On their own terms
March 4, 2011
Two weeks prior to the 2006 Olympic Winter Games in Torino, Italy, Valerie Fleming tweaked her back and it wasn’t healing.
Her long-time teammate, Shauna Rohbock, had a choice to make before the two-person women’s bobsled competition rolled around. Her coach encouraged Rohbock, the driver, to think about replacing Fleming, the brakeman. The coach worried Fleming’s back couldn’t hold up for four runs on the world’s largest stage.
"There’s a story behind every medal," Rohbock said.
This story had a storybook ending as the duo went on to win the silver medal in Torino after Rohbock took the reins and asked Fleming if she was able to go.
"We’re a team," Rohbock said. "I told my coach, ‘I’ll ask her,’ and I think I made the right choice, obviously."
Fleming added: "There’s trust and confidence in each other. It all adds up."
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After all the medals, wins, losses, injuries and extended travels of an eight-year career as a team, the Park City duo has written its final chapter, retiring from the sport of bobsled.
Fleming picked up another key injury prior to the 2010 Olympic Winter Games in Vancouver, pulling a hamstring that would keep her out of competition. She didn’t want her illustrious career to end on a down note.
"I never thought I’d get injured and miss Vancouver," she said. "I always thought we’d be done together and I didn’t want to leave on an injury in an Olympic year."
The duo came back for one last hurrah for the 2010-2011 World Cup circuit and finished fourth overall. Rohbock and Fleming took home the silver medal in the World Championships held in Germany last month.
"I wanted to go out on top," Fleming said. "Lots of athletes can’t say they went out still on top. I did."
The list of accolades the duo has racked up is almost too long to list.
Since 2004-05, the team has finished in the top five on the World Cup circuit every year and won the overall title in 2006-07.
Go back to where it all started and you can see how the duo, also roommates, became one of the most successful women’s bobsled teams in U.S. history.
Rohbock was a track-and-field athlete at Brigham Young University as was Fleming at the University of California, Santa Barbara. The 2002 Olympics were the first Games that allowed women’s bobsled and after a women’s bobsled representative went to BYU looking to recruit potential athletes to try the sport after college, Rohbock figured she’d give it a shot. She did, and everything just took off from that point.
Fleming had just finished graduate school at Saint Mary’s College in California, and said she didn’t want to accept the fact that her time as an athlete was over with.
"I wasn’t really OK with being done," she said. "They said I should go try bobsled."
After accepting an invite to a camp in Lake Placid, N.Y., in 2003, she took the combine tests and was good enough to move onto Park City and work on making the U.S. team.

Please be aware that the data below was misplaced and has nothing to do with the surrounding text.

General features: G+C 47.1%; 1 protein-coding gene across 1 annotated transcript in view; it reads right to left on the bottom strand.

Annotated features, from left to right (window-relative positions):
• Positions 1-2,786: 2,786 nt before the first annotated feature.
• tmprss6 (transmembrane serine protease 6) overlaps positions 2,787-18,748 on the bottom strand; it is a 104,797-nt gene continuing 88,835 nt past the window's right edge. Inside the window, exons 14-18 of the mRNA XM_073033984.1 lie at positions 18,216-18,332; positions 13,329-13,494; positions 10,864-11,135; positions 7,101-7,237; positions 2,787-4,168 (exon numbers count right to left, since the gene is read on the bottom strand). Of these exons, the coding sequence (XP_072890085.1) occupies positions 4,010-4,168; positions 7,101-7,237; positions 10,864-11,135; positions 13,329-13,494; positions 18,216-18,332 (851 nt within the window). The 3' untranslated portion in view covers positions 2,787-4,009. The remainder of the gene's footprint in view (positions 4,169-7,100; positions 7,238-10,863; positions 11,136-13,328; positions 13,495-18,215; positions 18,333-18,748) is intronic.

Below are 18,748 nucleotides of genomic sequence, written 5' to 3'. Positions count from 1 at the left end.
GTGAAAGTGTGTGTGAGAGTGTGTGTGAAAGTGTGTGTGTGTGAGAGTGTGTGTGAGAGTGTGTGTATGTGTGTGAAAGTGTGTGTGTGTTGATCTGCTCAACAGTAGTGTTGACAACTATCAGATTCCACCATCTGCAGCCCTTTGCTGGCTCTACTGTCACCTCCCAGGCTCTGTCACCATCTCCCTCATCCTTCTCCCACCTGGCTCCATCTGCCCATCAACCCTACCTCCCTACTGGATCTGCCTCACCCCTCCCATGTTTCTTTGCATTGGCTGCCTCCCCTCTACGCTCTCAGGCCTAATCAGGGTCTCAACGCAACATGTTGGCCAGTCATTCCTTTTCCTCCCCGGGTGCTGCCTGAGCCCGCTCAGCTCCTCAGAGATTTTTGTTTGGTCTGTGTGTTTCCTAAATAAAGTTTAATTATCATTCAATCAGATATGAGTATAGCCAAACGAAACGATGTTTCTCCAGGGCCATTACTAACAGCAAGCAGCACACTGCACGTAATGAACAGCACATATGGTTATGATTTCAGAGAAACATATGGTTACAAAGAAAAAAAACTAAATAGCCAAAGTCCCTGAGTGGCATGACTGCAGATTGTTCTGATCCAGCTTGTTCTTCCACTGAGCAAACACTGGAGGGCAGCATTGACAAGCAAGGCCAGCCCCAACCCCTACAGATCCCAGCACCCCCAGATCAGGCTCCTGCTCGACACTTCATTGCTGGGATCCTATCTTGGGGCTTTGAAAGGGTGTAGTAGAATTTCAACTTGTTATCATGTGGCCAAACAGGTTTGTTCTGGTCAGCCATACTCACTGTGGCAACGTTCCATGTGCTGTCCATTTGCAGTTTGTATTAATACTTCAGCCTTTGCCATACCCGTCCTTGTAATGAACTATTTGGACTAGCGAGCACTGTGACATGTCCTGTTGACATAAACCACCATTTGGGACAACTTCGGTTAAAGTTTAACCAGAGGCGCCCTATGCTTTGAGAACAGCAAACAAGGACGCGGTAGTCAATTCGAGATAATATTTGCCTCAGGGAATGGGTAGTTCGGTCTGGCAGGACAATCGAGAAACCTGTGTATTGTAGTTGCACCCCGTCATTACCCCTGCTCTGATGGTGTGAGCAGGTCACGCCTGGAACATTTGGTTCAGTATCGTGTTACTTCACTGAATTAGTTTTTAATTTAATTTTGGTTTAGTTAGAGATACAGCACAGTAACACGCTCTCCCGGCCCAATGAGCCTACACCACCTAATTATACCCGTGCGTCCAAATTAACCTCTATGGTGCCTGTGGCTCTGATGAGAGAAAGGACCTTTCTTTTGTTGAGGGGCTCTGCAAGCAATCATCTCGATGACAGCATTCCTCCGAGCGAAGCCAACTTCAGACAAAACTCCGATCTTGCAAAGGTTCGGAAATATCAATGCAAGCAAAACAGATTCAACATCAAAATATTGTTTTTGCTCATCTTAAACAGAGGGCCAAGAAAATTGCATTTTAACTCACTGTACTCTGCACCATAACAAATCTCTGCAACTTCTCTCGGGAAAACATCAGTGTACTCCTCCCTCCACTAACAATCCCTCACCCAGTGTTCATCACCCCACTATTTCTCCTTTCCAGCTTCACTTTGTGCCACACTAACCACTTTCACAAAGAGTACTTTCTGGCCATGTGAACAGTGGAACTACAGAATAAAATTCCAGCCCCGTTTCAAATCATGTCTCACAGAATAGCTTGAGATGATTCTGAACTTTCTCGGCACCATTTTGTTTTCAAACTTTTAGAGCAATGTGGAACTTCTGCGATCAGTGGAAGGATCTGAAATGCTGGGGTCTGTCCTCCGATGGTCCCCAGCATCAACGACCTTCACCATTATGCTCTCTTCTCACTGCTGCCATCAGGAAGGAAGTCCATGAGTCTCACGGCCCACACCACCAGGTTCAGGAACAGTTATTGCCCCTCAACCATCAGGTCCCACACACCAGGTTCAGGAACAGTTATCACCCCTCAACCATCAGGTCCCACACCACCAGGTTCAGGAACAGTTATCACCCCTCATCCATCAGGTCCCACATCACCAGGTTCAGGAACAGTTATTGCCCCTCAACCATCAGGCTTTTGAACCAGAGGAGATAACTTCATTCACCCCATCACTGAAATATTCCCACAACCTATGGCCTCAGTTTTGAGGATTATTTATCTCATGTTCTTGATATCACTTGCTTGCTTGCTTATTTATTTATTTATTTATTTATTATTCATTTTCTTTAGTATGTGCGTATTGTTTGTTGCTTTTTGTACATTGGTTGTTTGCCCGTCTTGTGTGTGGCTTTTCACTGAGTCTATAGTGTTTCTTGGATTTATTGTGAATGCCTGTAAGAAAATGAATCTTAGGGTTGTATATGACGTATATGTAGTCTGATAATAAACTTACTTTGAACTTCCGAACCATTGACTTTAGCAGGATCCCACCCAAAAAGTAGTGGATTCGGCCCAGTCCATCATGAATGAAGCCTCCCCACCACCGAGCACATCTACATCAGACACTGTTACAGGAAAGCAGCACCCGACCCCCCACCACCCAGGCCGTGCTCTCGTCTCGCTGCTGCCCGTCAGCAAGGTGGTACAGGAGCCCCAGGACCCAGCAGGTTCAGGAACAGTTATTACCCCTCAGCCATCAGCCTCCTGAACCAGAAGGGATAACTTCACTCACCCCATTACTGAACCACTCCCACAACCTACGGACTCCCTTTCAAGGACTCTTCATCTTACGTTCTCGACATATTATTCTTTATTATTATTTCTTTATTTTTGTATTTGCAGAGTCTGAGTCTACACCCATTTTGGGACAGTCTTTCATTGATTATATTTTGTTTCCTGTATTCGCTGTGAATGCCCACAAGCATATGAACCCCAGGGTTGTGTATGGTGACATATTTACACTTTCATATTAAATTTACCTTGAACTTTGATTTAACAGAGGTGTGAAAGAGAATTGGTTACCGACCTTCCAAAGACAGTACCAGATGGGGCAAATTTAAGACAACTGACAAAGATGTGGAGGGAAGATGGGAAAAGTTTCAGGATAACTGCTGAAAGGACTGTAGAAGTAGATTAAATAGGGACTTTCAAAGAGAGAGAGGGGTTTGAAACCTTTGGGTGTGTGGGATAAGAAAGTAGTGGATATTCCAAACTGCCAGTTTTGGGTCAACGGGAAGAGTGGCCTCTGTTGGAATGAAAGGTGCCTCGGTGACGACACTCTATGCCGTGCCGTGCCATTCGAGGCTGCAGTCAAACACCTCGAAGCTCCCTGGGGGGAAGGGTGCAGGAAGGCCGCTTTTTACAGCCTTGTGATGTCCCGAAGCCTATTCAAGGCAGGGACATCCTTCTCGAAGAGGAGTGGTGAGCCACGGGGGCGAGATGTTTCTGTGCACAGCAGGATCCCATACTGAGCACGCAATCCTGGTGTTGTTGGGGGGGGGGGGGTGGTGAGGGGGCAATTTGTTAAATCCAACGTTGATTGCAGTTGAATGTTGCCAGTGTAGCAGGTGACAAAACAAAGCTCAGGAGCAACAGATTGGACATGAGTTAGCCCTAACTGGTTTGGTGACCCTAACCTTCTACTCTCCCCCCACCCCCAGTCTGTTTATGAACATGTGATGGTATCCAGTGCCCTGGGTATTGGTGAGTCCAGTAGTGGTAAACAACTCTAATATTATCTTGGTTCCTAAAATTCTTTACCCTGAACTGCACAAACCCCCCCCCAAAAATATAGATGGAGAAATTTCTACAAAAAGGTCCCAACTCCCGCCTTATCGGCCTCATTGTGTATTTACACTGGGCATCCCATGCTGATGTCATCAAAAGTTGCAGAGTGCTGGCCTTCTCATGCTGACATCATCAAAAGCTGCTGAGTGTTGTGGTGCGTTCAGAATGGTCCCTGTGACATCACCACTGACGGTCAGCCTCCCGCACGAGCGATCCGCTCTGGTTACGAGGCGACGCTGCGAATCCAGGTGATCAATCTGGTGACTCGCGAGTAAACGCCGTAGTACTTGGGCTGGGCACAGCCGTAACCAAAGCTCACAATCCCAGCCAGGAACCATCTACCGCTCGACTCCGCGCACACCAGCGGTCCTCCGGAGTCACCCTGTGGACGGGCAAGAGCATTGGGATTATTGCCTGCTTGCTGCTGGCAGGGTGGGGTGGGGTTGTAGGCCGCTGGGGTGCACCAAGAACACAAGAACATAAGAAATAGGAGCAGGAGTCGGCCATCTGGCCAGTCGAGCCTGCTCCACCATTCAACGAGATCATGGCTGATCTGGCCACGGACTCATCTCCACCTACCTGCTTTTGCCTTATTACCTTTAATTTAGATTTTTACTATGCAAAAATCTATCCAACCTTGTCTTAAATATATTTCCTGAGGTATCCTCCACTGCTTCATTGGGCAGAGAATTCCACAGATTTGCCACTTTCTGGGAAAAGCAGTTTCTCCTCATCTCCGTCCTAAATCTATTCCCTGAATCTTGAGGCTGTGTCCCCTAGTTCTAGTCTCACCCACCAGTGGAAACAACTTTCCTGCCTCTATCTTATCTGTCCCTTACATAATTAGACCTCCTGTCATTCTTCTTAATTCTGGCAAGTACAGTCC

The two were paired together as teammates by the U.S. coaching staff and once they figured one another out, the driver-brakeman pair didn’t look back.
"They just kept us together," Fleming said.
Rohbock said, looking back, she would have never imagined all they were about to accomplish.
"Obviously, when you start, you don’t know what’s going to happen," she said.
The brakeman position takes a serious physical toll on the body as Fleming’s injury list shows and their ability to ride it out for eight years together is a testament to their commitment to one another on the track.
"You don’t see a lot of people staying together that long," Rohbock said. "Brakemen don’t last very long. It’s crazy because we were that good for eight years."
But the highlight of the pair’s career was winning an Olympic silver medal.
Rohbock said she thought they had a good chance of medaling and once she passed the finish line and seeing the board say "one," she knew they were guaranteed the silver medal.
"I kind of felt everything was there," she said.
Fleming added: "Winning a medal does, to an extent, make everything seem like its paid off. Everything falls into place. No one can take that away from me. It makes it all OK."
Now the 34-year-old Fleming and 33-year-old Rohbock turn their focus toward the next phase of their careers.
Rohbock said she’d like to get involved in coaching bobsled and helping build the U.S. program even higher. Fleming’s aspirations are similar. Rohbock is also a member of the Army National Guard.
"We’re stepping out of the athlete bubble," Rohbock said. "It’s obviously scary. But, at some point, you have to start your lives."
The two said they had planned to walk away together and wanted to do it strictly on their terms, no one else’s.
"Lucky it worked out," Fleming said.
On their final flight home, Fleming was tallying all the medals and awards the two had earned as a team as Rohbock watched in amazement.
In this case, two was stronger than one.